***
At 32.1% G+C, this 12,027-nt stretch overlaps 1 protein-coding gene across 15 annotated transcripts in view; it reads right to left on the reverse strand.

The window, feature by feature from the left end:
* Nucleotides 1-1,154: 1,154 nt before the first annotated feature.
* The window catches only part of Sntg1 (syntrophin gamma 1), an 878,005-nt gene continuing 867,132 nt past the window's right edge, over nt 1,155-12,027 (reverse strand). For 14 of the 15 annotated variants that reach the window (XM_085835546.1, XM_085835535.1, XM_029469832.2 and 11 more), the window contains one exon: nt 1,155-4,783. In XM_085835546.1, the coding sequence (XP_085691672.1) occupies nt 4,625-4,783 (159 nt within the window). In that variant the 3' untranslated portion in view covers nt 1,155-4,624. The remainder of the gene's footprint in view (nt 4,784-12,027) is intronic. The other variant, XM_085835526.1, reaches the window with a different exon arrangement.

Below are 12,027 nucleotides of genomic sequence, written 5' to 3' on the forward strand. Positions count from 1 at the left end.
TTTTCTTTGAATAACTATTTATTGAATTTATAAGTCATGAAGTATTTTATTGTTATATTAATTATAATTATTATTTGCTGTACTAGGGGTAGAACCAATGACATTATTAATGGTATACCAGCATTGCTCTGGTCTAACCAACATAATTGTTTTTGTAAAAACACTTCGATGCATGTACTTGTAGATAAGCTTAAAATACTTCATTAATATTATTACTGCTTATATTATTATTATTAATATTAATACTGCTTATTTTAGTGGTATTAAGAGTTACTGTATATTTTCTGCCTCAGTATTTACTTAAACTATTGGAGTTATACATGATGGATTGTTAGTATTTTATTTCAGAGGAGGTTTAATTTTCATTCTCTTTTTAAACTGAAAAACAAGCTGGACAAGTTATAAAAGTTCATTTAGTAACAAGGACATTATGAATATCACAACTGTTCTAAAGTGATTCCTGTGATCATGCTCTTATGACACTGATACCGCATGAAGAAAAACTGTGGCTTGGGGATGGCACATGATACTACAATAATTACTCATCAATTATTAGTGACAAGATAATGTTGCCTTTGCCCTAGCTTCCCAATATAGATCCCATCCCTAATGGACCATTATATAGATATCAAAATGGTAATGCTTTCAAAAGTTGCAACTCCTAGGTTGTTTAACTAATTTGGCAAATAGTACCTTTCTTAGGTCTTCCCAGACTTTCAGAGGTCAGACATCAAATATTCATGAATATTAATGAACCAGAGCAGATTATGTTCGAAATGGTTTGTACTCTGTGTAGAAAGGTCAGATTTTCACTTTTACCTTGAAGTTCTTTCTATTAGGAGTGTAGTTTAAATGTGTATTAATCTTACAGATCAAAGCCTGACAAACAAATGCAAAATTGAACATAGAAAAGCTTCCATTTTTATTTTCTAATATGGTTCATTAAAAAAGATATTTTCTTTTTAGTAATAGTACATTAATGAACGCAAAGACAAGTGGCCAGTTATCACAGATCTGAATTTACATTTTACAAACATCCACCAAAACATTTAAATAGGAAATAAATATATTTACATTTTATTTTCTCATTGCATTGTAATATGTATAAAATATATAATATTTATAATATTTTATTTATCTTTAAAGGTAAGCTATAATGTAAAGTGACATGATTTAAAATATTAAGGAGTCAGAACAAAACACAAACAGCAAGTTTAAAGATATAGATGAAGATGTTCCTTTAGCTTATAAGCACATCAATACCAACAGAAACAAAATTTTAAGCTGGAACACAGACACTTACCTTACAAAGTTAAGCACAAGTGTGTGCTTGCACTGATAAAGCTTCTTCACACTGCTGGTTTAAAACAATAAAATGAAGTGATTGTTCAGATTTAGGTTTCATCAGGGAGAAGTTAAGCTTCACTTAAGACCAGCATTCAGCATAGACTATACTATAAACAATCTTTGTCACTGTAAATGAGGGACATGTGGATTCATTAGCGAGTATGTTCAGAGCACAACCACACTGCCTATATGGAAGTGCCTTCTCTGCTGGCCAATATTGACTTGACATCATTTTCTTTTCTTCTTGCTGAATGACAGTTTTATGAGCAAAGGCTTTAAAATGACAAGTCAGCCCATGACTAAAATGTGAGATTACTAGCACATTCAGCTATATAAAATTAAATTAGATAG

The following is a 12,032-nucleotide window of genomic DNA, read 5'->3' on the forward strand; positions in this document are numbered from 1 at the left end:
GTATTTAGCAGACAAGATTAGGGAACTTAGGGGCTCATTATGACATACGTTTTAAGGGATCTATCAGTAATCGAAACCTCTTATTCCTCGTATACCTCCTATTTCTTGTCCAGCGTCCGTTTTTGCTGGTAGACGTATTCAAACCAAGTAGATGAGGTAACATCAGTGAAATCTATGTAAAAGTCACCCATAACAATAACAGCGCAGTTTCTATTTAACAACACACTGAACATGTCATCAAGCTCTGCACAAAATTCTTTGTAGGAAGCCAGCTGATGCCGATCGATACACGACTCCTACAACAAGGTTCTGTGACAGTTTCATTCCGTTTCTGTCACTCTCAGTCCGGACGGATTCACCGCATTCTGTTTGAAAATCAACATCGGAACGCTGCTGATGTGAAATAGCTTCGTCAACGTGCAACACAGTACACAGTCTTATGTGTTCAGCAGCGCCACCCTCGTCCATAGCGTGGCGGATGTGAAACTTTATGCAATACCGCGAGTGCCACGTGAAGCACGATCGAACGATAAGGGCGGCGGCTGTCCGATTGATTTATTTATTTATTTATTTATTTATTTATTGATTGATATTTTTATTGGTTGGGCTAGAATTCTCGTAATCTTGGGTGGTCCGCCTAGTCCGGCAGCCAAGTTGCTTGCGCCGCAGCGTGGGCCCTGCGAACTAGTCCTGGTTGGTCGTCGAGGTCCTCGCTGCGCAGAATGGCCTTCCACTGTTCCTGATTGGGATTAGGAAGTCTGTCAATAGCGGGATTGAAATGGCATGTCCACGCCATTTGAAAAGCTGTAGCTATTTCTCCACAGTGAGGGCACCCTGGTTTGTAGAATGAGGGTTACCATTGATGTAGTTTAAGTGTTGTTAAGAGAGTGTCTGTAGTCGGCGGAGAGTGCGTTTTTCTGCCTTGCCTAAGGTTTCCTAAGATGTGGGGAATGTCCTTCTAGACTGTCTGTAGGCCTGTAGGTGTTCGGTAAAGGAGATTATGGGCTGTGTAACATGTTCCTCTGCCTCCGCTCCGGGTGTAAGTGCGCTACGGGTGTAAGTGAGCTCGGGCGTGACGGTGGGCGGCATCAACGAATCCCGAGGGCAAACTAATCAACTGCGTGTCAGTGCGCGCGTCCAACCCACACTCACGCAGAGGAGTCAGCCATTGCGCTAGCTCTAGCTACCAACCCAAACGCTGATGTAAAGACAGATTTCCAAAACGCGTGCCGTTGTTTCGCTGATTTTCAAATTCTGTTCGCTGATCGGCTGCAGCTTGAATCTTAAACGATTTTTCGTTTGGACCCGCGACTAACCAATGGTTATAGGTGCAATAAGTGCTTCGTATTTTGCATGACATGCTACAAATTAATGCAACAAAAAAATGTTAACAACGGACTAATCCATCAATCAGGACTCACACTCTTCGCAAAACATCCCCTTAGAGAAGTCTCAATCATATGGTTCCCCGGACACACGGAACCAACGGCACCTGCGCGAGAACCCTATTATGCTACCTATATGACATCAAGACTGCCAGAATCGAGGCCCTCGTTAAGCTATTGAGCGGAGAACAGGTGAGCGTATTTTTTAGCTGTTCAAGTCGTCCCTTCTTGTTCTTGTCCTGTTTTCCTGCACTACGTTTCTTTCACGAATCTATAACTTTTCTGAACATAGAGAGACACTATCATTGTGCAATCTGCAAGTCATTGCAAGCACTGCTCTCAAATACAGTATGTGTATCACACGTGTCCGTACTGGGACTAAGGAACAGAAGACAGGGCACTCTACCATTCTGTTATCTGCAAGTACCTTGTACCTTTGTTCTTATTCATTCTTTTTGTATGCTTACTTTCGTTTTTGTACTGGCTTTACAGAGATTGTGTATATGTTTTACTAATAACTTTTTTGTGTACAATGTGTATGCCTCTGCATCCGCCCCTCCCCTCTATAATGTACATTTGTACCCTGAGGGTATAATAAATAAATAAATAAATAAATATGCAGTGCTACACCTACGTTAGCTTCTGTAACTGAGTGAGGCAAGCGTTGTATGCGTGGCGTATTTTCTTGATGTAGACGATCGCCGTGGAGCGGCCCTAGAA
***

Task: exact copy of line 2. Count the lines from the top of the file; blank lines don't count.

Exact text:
The window, feature by feature from the left end: